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Most of Contreni’s scholars can be geographically located because we know the institutions with which they were affiliated. The letters themselves more often than not begin with an address mentioning the name, rank and affiliation of both the sender and recipient.
Diagram 3 locates Contreni’s scholars on a map of Europe (custom constructed using Tableau). 
The names in red are the senders of the letters studied by Contreni; those in green the recipients. Arrows linking individuals show the direction of correspondence. Alcuin as abbot of Tours, Lupus as abbot of Ferrières, and Hrabanus as abbot of Fulda are rendered in larger letters. Less easy to read in this rendition are those places emerging as important focal points in the Carolingian intellectual network. Notice the cluster of scholars at Fulda, for example: Hrabanus, Rudolf, Ercanbert and Meginhard; the smaller cluster at Corbie of Ratramnus and Hildemar.
But the act of placing an individual on a map involves in some cases guesswork, in most cases, choice. Some correspondents—the gaggle of students associated with Alcuin, for example—are impossible to place. They float on this map, unmoored from any particular institution. In contrast, many of the scholars represented here were associated at one time or another with several places. The Carolingian educational system allowed gifted young monks and clerics to travel and study with masters outside their own institutions, for example. This is how Hrabanus came to be a student of Alcuin, traveling first to Charlemagne’s court in Aachen, then making a second trip to Tours before returning to Fulda (see Diagram 4). It is how Lupus came to be a student of Hrabanus, traveling from Ferrières to Fulda where he remained for about seven years before returning to his home monastery. From Ferrières Lupus made additional trips to Aachen, to the court of Charlemagne’s successor, the Emperor Louis the Pious. Monks like Lupus traveled. Not all of the letters composed by Lupus and represented on this map were written at Ferrières. Some—those to Einhard whom I’ve placed in Seligenstadt—were written while he was Hrabanus’s student at Fulda. The map has simplified a situation that was more dynamic and complex, but in doing so it reflects the common practice of labeling individuals according to the place with which they had the closest (or longest) association: hence medievalists routinely refer to Lupus as “Lupus of Ferrières.”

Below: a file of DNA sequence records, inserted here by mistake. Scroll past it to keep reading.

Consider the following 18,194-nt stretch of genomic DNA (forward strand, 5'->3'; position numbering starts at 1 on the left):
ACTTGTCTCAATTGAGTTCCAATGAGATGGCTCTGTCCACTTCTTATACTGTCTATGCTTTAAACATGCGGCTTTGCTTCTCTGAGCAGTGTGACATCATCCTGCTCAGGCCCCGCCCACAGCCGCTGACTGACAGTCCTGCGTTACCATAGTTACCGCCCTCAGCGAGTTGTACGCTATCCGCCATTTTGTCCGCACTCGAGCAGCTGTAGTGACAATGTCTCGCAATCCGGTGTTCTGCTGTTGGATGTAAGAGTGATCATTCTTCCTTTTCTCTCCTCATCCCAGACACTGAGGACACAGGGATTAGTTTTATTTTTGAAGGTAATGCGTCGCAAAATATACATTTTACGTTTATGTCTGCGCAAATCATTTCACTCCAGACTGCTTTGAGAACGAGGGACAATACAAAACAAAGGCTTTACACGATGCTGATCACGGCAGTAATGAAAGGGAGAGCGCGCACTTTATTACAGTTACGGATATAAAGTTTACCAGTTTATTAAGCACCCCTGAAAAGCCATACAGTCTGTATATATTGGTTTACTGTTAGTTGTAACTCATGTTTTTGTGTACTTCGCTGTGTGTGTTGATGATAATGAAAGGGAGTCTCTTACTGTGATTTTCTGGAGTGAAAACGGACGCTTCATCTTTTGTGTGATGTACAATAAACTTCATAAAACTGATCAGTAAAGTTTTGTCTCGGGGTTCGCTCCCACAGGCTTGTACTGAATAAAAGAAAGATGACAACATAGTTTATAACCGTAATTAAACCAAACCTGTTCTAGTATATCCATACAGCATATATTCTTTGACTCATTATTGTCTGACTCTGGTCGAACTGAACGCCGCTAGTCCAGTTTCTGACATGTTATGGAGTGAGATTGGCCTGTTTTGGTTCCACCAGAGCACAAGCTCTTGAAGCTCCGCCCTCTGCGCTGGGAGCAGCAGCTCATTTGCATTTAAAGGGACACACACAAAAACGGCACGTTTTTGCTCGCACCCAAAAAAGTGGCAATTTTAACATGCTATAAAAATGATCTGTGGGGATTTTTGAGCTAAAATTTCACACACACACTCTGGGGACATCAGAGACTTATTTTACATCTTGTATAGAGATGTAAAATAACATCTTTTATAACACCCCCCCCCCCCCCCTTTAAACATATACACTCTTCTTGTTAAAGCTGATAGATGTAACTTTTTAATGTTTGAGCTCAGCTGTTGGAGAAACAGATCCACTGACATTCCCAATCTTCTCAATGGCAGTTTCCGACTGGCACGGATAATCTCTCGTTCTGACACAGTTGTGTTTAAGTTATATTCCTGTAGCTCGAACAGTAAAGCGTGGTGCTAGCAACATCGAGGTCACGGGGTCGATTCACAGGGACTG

In reality most of the men on this map had multiple associations: Gottschalk “of Orbais,” for example, started out his career as a monk at Fulda, and can be counted among Hrabanus’s many students. But Orbais is only one out of many places that hosted him over the course of his troubled life. Christian “of Stavelot” began his career as a monk at Corbie, as did Odo, later Bishop of Beauvais. Arn, Bishop of Salzburg, and probably one of Alcuin’s closest friends (to judge from the large number of letters Alcuin wrote to Arn) was also abbot of St. Amand, a monastery much closer to Tours than Salzburg. If we are to do justice to the networks these men forged and maintained, we ought to be able to take account of their multiple associations. Text-based scholarship, for clarity’s sake, must needs fall back on familiar labels (rather like the modern practice of using surnames). Digital representations of networks need to find more dynamic solutions.